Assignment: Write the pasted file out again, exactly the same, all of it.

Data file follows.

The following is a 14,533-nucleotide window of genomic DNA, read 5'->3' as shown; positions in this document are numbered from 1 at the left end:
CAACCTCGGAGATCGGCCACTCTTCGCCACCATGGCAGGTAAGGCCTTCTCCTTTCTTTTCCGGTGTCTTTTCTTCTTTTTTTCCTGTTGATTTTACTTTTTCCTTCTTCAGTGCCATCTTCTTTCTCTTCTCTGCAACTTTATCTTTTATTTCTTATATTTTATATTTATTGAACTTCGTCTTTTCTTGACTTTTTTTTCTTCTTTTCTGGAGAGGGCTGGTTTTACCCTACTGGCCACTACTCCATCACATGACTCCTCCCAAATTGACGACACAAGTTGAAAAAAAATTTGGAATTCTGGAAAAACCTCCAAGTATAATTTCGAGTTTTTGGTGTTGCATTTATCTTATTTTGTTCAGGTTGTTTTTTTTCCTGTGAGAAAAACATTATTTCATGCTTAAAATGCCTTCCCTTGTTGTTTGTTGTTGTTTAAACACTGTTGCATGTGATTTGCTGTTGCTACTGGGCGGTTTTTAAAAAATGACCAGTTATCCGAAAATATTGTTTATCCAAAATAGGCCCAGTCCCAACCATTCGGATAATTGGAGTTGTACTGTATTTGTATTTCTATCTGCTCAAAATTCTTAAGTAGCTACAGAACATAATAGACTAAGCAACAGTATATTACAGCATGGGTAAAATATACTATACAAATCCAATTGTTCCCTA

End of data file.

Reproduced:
The following is a 14,533-nucleotide window of genomic DNA, read 5'->3' as shown; positions in this document are numbered from 1 at the left end:
CAACCTCGGAGATCGGCCACTCTTCGCCACCATGGCAGGTAAGGCCTTCTCCTTTCTTTTCCGGTGTCTTTTCTTCTTTTTTTCCTGTTGATTTTACTTTTTCCTTCTTCAGTGCCATCTTCTTTCTCTTCTCTGCAACTTTATCTTTTATTTCTTATATTTTATATTTATTGAACTTCGTCTTTTCTTGACTTTTTTTTCTTCTTTTCTGGAGAGGGCTGGTTTTACCCTACTGGCCACTACTCCATCACATGACTCCTCCCAAATTGACGACACAAGTTGAAAAAAAATTTGGAATTCTGGAAAAACCTCCAAGTATAATTTCGAGTTTTTGGTGTTGCATTTATCTTATTTTGTTCAGGTTGTTTTTTTTCCTGTGAGAAAAACATTATTTCATGCTTAAAATGCCTTCCCTTGTTGTTTGTTGTTGTTTAAACACTGTTGCATGTGATTTGCTGTTGCTACTGGGCGGTTTTTAAAAAATGACCAGTTATCCGAAAATATTGTTTATCCAAAATAGGCCCAGTCCCAACCATTCGGATAATTGGAGTTGTACTGTATTTGTATTTCTATCTGCTCAAAATTCTTAAGTAGCTACAGAACATAATAGACTAAGCAACAGTATATTACAGCATGGGTAAAATATACTATACAAATCCAATTGTTCCCTA